Q: Our adult son - who is in his 50s - has had problems over the years. He has a very negative outlook. He never looks on the "bright side", every thought is negative, and he ends up criticising everyone and everything. What is the best course of action?
A: It must be very difficult to see your son suffer like this, and I can understand your frustration and your desire to help. However, what I'm assuming from the fact you're asking me this question, is he is reluctant to seek and engage in help on his own behalf.
What I call the "horse to water problem".
The obvious answer to your question is to get your son into therapy. Long-standing depression can become debilitating and can take time - and more than just medication - to recover from.
However, therapy is a treatment of the willing, and if he is unwilling, even if you convince, cajole or otherwise twist his arm to get him along to an appointment, then therapy is unlikely to have much impact.
In many ways, this is the paradox of therapy for depression, especially the kind of long-standing mood problems you describe with your son. Depression shapes how we think, and over time those thought patterns can become habits - with depression less being something that comes and goes, and more something that is a pervasive outlook - what some people might even consider part of the personality.
But this doesn't mean it can't change.
So if you are to encourage him towards some kind of treatment, then initially it's important to keep expectations low - to simply support him to find someone he may want to try talking to, and to commit to it for a period of time, probably at least six months.
It can be tempting to try to see therapy as the silver bullet and to want to sell it to him, but paradoxically trying to build hope in this way can actually set the therapy up to fail, and further reinforce his hopeless and cynical view.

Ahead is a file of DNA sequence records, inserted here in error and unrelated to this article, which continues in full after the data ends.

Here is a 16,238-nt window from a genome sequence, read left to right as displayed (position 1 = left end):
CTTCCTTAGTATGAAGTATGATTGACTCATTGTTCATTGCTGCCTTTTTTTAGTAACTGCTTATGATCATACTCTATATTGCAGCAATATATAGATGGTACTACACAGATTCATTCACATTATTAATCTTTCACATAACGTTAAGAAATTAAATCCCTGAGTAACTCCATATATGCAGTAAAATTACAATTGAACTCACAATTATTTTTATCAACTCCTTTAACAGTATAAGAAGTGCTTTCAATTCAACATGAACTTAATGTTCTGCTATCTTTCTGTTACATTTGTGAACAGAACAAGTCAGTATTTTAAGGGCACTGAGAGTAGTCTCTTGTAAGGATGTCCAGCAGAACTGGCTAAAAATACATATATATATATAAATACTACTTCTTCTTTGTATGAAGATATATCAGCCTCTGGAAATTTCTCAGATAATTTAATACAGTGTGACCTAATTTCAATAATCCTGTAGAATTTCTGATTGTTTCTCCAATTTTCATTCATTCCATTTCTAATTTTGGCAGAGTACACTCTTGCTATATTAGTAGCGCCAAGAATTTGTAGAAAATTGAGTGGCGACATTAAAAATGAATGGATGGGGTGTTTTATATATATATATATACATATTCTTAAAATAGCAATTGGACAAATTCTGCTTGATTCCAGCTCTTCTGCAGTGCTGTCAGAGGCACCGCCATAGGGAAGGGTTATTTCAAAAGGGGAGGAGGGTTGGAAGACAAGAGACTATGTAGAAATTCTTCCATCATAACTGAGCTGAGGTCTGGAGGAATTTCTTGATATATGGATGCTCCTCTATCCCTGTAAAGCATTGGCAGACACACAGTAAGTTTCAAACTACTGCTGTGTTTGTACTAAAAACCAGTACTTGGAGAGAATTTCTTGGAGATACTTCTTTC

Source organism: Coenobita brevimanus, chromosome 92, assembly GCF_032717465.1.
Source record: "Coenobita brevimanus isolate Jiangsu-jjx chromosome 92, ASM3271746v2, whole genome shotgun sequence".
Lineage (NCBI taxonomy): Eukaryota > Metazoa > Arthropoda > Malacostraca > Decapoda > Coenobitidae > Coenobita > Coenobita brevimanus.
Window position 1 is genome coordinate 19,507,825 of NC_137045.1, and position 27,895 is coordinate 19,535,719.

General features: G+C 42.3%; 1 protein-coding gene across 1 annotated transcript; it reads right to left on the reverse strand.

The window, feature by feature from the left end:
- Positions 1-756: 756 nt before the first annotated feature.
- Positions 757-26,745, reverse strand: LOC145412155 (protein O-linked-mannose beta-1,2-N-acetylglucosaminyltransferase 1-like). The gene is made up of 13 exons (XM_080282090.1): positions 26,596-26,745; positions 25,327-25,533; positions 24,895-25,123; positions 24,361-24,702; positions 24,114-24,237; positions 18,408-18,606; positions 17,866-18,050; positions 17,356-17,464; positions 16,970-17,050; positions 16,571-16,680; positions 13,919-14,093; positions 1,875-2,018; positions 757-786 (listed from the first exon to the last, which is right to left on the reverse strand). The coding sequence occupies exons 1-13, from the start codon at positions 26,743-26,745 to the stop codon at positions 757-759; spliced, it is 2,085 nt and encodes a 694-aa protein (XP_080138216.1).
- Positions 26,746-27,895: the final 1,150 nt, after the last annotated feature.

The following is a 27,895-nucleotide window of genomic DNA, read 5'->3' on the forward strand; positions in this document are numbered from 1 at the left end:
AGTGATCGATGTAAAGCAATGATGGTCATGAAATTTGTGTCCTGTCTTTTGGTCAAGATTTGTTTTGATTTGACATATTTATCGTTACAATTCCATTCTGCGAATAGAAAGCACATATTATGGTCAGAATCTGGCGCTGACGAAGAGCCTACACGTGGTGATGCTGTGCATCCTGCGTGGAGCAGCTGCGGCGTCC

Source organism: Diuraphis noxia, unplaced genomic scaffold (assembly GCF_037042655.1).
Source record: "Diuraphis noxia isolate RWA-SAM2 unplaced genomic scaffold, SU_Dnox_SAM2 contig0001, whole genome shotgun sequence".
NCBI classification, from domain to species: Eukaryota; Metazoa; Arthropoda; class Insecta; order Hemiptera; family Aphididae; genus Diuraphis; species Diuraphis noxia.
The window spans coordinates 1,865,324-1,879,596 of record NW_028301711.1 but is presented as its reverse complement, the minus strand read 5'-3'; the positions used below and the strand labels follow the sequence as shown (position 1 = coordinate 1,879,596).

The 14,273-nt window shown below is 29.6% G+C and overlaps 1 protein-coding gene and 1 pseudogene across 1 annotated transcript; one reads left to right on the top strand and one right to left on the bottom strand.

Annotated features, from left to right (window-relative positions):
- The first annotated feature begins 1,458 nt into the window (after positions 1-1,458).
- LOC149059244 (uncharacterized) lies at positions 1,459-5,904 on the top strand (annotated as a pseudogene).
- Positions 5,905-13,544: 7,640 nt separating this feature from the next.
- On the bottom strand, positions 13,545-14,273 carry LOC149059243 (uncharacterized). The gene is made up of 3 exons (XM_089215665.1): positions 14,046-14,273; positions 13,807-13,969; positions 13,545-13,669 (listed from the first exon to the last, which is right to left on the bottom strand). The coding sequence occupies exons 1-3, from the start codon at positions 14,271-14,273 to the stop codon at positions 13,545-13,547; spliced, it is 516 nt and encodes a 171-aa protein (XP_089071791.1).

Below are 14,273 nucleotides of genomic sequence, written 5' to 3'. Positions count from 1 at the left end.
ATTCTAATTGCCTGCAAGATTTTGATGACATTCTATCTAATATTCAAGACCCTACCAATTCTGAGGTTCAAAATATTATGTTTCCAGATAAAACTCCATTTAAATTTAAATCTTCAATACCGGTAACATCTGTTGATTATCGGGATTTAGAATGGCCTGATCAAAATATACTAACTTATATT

What's also important is how you manage your own expectations and responses to your son - a hard task, because as a parent it's heartbreaking to see our children suffering, regardless of their age.
The challenge for close whānau with the "horse to water problem" is to recognise and accept the limits of the help we can actually provide.
My challenge to you is to recognise the problem that trying too hard to help can cause, namely resistance.
It's natural for all of us to feel defensive or even push back when we feel we're trying to be convinced of something and this can be counter-productive, in this instance decreasing the chances of your son engaging in help.
Successfully helping then requires a careful balance of offering information, empathising with the difficulties he faces (even if you can see that he may not do things to help himself) and reminding him that help is available.
So, be clear about what help you're prepared to offer, whether that be helping to find treatment, financial support for therapy, going to the doctor with him, or taking him to counselling appointments.
But offer it gently - lay it on the table as it were - and leave it there.
And this is a challenge of acceptance. To accept the limits of what we can do, and recognise what will work, what won't work, and your son's need - right even - to choose.
Because he has a right to choose, even to make bad choices, and he needs to take responsibility for those choices. And you have the right to look after yourself and accept that you may have already done all that you can.
Letting go is hard, but trying to change someone who doesn't want to change - or isn't ready to yet - is harder, and in the end, only harms us, and the relationship we have with them.
Looking for support? It's available
• Call or text 1737 any time for support from a trained counsellor
• Call PlunketLine 24/7 on 0800 933 922
• Depression helpline: Freephone 0800 111 757
• Healthline: 0800 611 116 (available 24 hours, 7 days a week and free to callers throughout New Zealand, including from a mobile phone)
• Lifeline: 0800 543 35
• Samaritans: 0800 726 666